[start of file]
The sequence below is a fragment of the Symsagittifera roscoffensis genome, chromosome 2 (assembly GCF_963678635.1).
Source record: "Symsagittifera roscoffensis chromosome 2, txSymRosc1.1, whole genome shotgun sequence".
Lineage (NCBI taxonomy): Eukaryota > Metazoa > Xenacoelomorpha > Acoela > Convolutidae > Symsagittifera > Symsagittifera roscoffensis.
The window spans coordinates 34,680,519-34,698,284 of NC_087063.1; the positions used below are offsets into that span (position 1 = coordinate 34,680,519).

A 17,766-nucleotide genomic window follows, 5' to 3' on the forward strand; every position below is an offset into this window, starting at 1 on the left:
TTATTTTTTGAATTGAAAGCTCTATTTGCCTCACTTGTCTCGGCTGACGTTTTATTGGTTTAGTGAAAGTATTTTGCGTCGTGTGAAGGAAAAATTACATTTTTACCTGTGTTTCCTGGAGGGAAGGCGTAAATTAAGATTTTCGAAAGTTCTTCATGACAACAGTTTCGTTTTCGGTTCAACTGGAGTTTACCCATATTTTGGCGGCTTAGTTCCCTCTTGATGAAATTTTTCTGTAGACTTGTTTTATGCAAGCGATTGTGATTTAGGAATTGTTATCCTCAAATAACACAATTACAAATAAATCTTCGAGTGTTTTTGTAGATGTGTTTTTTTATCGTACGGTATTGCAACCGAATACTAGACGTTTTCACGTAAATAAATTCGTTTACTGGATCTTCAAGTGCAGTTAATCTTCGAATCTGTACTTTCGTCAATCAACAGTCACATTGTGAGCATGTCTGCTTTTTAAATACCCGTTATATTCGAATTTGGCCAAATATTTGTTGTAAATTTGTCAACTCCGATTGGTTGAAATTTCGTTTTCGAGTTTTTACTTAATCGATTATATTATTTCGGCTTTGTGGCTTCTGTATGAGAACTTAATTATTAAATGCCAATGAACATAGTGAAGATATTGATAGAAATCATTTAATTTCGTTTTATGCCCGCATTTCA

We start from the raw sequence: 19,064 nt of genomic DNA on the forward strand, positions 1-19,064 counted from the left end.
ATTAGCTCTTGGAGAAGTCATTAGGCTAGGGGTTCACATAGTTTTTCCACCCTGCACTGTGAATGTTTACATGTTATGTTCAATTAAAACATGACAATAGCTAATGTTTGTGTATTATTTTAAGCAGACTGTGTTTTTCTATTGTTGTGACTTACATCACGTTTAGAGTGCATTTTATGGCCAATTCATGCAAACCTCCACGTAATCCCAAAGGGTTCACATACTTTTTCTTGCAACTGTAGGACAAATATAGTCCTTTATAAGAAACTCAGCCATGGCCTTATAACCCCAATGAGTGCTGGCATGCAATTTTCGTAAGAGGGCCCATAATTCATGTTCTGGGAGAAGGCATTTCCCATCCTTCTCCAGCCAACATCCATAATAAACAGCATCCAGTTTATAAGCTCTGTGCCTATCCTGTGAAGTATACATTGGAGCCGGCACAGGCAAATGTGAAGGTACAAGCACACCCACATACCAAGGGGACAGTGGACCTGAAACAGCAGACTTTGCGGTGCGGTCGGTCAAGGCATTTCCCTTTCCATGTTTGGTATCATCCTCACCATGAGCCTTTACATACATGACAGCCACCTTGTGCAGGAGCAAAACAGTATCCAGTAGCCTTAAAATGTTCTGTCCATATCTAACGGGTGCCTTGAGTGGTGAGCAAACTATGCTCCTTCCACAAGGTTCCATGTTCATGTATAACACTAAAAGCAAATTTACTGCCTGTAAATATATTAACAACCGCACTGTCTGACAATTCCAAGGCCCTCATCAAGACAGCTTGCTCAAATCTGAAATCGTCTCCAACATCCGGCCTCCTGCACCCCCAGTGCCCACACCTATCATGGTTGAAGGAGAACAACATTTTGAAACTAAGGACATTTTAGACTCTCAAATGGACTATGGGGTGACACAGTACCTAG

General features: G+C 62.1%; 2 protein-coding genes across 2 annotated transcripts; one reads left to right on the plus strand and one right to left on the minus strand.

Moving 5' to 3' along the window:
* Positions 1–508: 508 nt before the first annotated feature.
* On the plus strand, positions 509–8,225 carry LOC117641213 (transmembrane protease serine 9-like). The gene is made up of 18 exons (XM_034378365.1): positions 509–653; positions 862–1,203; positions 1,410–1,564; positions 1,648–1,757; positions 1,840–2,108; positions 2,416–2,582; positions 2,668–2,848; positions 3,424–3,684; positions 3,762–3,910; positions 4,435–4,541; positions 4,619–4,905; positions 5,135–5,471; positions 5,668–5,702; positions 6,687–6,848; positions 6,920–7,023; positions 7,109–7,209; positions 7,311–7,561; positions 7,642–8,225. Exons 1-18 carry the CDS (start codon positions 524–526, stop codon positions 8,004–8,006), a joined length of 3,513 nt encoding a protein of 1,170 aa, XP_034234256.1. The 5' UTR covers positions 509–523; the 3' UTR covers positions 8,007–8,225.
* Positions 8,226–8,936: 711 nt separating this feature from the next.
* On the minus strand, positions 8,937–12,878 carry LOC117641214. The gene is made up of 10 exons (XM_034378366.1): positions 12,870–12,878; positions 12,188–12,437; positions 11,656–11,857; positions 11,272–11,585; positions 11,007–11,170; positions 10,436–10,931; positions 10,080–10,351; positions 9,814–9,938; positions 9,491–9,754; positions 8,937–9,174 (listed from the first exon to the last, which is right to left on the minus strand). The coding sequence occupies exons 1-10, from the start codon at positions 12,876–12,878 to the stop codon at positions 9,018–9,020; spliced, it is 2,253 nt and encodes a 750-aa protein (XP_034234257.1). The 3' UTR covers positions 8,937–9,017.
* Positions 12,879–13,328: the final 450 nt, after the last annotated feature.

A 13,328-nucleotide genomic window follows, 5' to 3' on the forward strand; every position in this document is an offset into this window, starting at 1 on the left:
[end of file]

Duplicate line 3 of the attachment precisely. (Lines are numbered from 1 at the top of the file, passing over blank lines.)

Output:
Lineage (NCBI taxonomy): Eukaryota > Metazoa > Xenacoelomorpha > Acoela > Convolutidae > Symsagittifera > Symsagittifera roscoffensis.